The Purifying Power of the Holy Ghost
The Holy Ghost helps purify us in two ways.
The Holy Ghost helps change our desires to do good. The Holy Ghost worked on the people of Mosiah in this way: “Yea, we believe all the words which thou hast spoken unto us; and also, we know of their surety and truth, because the Spirit of the Lord Omnipotent, which has wrought a mighty change in us, or in our hearts, that we have no more disposition to do evil, but to do good continually.” Our disposition is our characteristic attitudes. It is a reflection of both our desire and our will. If the Holy Ghost were only able to change our desires, but not our ability to do good, we would be on a continual guilt trip. But he helps change our entire disposition.
This is the spirit that softened Nephi’s heart so that he did “believe all the words of his father” and did not “rebel against him.” This is the spirit that inspired the sons of Mosiah to zealously strive to repair all the injuries which they had done and to preach the word unto the Lamanites.
The Holy Ghost also speaks peace to our soul when we have both confessed our sins and forsaken them. It is by the Holy Ghost that Enos knew that God could not lie and his guilt was swept away. And it is by the Holy Ghost that God speaks peace to our souls so that our confidence can wax strong in the presence of God.
This gives us a first way that we can recognize the Spirit in our lives. We can recognize the Spirit when we feel increased desire and power to do good. When we are able to forego temptation just one more time than usual. When we feel increased love towards, towards those we struggle to get along with, or towards total strangers. When we feel a change of heart while serving others. This is summarized in Galatians: “But the fruit of the spirit is love, joy, peace, longsuffering, gentleness, goodness, faith, meekness, temperance.”
This comes with an important corollary, as explained by ameritus general authority F. Enzio Busche: “When we are not satisfied with the world of our feelings—when we are grouchy and unhappy or we are slothful or sloppy—we must know that we are not under the influence of the Holy Spirit. People who sin are not under his influence.” When we do start to feel lazy or irritated, we should take the time to pray and to invite the Spirit back into our lives.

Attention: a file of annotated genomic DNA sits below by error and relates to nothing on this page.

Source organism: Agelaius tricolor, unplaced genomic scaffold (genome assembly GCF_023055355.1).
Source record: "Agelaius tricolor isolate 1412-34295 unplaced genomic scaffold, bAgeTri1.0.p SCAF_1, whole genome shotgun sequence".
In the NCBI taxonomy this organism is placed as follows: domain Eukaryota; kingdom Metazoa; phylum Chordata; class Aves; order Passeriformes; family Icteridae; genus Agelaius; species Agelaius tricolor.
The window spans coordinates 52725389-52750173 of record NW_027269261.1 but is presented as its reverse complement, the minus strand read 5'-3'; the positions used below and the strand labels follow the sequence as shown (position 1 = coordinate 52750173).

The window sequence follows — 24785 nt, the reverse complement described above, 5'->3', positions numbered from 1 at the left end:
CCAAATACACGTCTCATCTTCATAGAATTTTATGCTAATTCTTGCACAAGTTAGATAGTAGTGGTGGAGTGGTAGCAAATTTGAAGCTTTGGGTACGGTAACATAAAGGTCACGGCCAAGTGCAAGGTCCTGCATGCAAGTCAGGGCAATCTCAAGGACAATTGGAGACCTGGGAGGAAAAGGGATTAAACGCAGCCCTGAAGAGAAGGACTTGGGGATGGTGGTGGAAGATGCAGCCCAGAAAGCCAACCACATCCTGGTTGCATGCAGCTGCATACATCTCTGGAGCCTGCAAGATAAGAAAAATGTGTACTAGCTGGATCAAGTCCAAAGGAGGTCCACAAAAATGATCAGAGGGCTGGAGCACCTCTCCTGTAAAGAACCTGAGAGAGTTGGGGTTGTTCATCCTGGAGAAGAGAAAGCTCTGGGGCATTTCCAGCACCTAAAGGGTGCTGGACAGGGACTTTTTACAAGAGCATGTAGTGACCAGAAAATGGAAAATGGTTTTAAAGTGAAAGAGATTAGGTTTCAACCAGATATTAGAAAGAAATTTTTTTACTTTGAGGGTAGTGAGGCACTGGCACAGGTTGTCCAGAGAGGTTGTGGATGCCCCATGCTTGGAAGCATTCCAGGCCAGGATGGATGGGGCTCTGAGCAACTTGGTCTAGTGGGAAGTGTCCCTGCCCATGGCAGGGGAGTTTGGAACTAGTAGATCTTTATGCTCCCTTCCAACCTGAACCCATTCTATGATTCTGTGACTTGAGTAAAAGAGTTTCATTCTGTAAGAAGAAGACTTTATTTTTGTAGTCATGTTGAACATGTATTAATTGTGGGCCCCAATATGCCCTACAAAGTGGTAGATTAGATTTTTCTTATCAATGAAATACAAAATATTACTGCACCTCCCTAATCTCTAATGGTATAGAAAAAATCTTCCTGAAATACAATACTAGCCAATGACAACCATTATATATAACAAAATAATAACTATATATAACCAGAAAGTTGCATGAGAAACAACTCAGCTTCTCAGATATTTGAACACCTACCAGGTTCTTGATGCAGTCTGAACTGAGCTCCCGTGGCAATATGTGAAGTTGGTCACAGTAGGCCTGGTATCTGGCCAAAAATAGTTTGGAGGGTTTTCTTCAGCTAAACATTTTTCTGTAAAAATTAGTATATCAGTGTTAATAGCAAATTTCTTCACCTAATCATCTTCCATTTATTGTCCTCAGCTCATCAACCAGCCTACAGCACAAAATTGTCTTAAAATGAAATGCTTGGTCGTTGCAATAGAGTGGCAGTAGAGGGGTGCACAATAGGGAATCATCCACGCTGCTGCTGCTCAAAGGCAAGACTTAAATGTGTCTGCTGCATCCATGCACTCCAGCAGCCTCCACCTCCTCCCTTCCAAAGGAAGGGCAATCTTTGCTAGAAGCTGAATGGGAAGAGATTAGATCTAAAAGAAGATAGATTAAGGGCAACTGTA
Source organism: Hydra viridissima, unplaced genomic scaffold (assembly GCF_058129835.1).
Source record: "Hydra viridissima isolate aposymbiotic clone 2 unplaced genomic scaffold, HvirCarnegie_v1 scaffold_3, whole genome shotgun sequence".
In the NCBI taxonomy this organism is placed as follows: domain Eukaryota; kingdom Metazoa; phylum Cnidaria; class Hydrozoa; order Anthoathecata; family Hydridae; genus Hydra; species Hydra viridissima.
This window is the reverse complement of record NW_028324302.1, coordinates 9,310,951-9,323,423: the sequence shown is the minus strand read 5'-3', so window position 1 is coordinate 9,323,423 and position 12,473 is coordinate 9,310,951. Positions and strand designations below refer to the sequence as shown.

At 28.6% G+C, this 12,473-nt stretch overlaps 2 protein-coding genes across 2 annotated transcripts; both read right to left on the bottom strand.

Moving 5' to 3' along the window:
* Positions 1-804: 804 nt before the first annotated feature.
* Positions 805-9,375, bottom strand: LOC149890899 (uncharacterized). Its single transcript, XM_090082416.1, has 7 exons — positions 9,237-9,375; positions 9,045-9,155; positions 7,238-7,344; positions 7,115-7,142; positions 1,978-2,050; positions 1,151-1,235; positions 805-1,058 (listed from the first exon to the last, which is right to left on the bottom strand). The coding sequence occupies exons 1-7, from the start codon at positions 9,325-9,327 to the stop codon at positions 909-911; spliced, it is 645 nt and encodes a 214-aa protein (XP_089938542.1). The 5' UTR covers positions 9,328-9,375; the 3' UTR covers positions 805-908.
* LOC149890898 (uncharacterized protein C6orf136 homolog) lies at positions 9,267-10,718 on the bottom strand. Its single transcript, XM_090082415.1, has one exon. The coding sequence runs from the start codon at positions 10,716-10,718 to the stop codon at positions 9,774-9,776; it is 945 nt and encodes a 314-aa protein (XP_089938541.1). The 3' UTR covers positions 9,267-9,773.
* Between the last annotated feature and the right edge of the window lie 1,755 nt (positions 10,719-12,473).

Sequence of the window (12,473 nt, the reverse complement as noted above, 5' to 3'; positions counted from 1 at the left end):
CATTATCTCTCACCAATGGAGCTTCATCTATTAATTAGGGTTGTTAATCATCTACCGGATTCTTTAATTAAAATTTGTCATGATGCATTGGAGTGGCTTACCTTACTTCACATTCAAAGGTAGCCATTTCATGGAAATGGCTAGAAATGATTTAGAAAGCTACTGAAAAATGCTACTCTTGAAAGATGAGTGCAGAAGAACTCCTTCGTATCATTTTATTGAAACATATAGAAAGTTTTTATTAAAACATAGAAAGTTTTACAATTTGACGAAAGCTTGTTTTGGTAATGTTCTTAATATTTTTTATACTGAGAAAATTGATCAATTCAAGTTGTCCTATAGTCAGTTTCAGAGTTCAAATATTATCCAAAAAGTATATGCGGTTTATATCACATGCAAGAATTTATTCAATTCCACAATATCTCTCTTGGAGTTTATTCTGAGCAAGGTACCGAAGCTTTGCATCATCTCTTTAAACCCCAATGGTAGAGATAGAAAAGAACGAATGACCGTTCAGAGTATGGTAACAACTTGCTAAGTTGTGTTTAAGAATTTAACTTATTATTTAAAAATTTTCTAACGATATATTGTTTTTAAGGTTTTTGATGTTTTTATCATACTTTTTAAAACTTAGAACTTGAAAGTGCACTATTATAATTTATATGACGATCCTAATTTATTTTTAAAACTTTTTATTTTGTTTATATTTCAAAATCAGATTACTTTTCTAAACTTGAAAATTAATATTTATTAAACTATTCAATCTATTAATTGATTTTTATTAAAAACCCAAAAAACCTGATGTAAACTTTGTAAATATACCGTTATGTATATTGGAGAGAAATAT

A few closing points
The Spirit is not a genie in a lamp to give us answers and help only when we ask for them. He will teach us things we often don’t expect, and sometimes don’t want at first. Jesus taught this principle to Nicodemus: “The wind bloweth where it listeth, and thou hearest the sound thereof, but canst not tell whence it cometh, and whither it goeth: so is every one that is born of the Spirit.” John 3:8
The Spirit helps us connect with others in a way we wouldn’t be able to do otherwise. I want to shed new light on a scripture that is usually interpreted a different way. In 1 Cor 6:19, we read that “Know ye not that your body is the temple of the Holy Ghost which is in you, which ye have of God, and ye are not your own?” We commonly interpret this as a reason to keep our bodies clean. But what if we additionally read body to mean the body of Christ? The Holy Ghost is the spirit of the body of Christ.
When we partake of the sacrament, we covenant to always remember Jesus Christ and keep his commandments. We are promised that the Spirit with be with us always. This is literal. The Spirit doesn’t have to lie dormant most of the time in us.
The Spirit is polite. “The Spirit is a divine entity. It therefore gives the ultimate example of politeness. It will not intrude in our lives. It will not force itself into our lives except under circumstances in which we may endanger our salvation—for instance, by breaking a covenant.”
When we do receive spiritual promptings, we must act on them. When we do not respond to the promptings of the Spirit, we will receive less such promptings until we no longer receive them. The promptings of the Spirit are a trust from the Lord. We may be asked to help someone in need, strengthen someone’s faith, or change the course of our own lives.
The Spirit witnesses and confirms truth. You have been taught spiritual truths. You know perhaps intellectually that Jesus Christ is the Savior and that Thomas S. Monson is a prophet. But the Spirit internalizes that knowledge and testifies to your heart. You will recognize the Spirit when the gospel becomes uncompromising to you.
We can increase the Spirit’s influence in our lives when it becomes our deepest desire to have the Spirit. We can pray for that desire. In 3 Nephi, we read that the disciples “did pray for that which they most desired; and they desired that the Holy Ghost should be given unto them.”
When we are under the influence of the Spirit, it makes our life an adventure. The Spirit constantly challenges us to be a little better, to love a little deeper, to serve a little more, and it gives us the power to do so. When we are under the influence of the Spirit, we will feel our knowledge increasing and our creativity expanding.
In the name of Jesus Christ, Amen.